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The most misunderstood tech terms revealed (and explained)

By AFury

A woman looking straight ahead behind a variety of tech codeTech trends continue to emerge and evolve at a rapid pace, with new terms and phrases cropping up all the time. While many of the more niche, technical terms rarely appear outside of a tech industry context, there is plenty of digital-native language that permeates into the mainstream through news and media.

Thanks to the breakneck acceleration of digital transformation we’ve seen over the past few years, even your grandpa has probably heard of cryptocurrency at this point, even if he has no idea what it means.

The speed these new concepts are introduced and adopted can make them difficult to keep track of—particularly as the tech industry is so fond of acronyms and initialisms.

To gauge how much the use of such abbreviations in tech creates confusion or misunderstanding, Mason Frank has conducted new research into Google search volume data, collating the top five most searched-for terms and their trend patterns over the last 12 months.

Here’s what we found:

Google Search Term Average Global Monthly Search Volume Trend (Last 12 months)
what is API 246,000 +50%
what is AI 135,000 +233%
what is HTML 110,000 +49%
what is DevOps 90,050 0%
what is CSS 60,500 +49%
Commenting on the results of the research, Mason Frank International Chairman and CEO James Lloyd-Townshend said: “Jargon, shorthand, acronyms, and abbreviations can all be useful in our day-to-day tech work conversations, but we have to be mindful about how somebody new to the space or sector might be experiencing that. We don’t want folks to feel overwhelmed by all the new information they have to decode.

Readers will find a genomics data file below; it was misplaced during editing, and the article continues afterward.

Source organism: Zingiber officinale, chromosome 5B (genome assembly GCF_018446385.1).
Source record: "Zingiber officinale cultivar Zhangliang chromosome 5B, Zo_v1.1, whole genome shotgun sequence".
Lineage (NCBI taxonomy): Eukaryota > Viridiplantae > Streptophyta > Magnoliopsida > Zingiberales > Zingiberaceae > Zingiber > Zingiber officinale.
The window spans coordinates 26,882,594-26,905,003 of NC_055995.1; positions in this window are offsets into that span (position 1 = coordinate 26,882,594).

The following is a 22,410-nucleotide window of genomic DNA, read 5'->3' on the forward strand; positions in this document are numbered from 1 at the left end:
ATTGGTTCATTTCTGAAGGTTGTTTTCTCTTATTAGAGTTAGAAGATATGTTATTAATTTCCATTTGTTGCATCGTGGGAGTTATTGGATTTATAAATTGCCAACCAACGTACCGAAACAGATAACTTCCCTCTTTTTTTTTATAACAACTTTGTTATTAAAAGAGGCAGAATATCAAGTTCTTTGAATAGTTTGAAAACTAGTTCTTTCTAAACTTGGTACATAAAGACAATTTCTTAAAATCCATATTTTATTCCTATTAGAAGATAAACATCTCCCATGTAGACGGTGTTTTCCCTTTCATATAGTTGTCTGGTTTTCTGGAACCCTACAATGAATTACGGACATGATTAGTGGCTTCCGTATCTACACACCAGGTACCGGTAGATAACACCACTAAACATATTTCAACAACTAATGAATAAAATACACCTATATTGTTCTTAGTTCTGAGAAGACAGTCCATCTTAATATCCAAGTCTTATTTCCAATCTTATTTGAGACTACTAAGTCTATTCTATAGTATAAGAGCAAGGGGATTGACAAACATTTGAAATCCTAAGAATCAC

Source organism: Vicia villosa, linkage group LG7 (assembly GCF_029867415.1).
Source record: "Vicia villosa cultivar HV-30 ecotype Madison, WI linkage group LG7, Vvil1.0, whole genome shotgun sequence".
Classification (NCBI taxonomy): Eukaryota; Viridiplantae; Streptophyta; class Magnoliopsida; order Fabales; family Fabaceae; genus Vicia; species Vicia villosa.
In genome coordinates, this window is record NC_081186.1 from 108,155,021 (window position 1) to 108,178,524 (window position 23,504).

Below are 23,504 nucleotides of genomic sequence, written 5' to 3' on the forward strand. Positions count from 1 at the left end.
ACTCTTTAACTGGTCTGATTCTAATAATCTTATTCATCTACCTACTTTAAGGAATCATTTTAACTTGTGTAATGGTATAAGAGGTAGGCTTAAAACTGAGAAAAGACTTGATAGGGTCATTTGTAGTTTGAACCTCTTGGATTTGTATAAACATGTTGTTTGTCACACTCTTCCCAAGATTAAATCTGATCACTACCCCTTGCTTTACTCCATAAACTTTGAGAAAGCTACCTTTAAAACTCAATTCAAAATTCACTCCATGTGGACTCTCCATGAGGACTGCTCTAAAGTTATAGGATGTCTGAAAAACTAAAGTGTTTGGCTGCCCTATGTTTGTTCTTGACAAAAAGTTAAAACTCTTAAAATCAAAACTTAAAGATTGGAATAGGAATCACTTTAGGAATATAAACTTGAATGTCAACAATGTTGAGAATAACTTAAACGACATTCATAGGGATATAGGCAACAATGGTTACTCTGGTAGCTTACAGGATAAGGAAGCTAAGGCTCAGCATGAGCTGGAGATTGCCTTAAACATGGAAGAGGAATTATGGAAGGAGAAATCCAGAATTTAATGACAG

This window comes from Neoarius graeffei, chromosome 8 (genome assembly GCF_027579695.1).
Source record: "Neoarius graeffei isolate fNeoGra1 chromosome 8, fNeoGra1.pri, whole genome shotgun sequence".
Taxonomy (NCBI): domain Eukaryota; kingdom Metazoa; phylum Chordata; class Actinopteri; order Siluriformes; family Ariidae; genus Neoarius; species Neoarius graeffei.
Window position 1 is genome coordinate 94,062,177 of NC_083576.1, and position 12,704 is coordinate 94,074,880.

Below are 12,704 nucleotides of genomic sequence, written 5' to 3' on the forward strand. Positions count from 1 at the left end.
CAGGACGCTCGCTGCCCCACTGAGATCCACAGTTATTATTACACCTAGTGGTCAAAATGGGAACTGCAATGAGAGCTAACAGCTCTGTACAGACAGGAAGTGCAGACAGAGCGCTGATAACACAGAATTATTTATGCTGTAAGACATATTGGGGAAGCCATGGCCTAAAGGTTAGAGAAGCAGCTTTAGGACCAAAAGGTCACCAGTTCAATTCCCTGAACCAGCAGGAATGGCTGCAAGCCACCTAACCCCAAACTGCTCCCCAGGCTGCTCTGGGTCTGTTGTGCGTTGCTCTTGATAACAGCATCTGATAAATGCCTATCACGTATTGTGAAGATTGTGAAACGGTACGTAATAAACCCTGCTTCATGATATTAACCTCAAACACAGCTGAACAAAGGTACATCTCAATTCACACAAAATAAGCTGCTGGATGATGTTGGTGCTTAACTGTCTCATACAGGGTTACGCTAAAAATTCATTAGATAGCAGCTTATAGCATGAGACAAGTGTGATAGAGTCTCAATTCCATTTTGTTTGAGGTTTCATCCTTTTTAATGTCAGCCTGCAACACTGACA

“It’s also worth thinking about using full terms and taking the time to explain them, even briefly, especially when you’re in an inter-departmental context or speaking with a non-tech audience, for example. If you regularly assume knowledge, it can stigmatize asking for explanations or clarification, which isn’t a positive experience and can lead to further miscommunication.”

Let’s clear up the confusion around these misunderstood tech terms.

What is API?

An API is an application programming interface. In the simplest terms, an API lets one product or service communicate with another product or service.

For example, the weather app on your phone retrieves the latest forecast from the weather bureau’s database via an API.

Or, if you’ve ever downloaded an event or appointment reminder to add to your Google calendar, the website you’re on will use an API to connect to Google and ask it to generate that calendar event.

What is AI?

The conversation around tech in 2023 has so far been dominated by the phenomenal rise of generative artificial intelligence, and its ongoing, and often controversial, development. The unveiling of AI language models like ChatGPT and their impact on our world has been big news lately, and AI’s explosive entry into public discourse is reflected in this new research with searches for “what is AI” jumping 233% over the last year.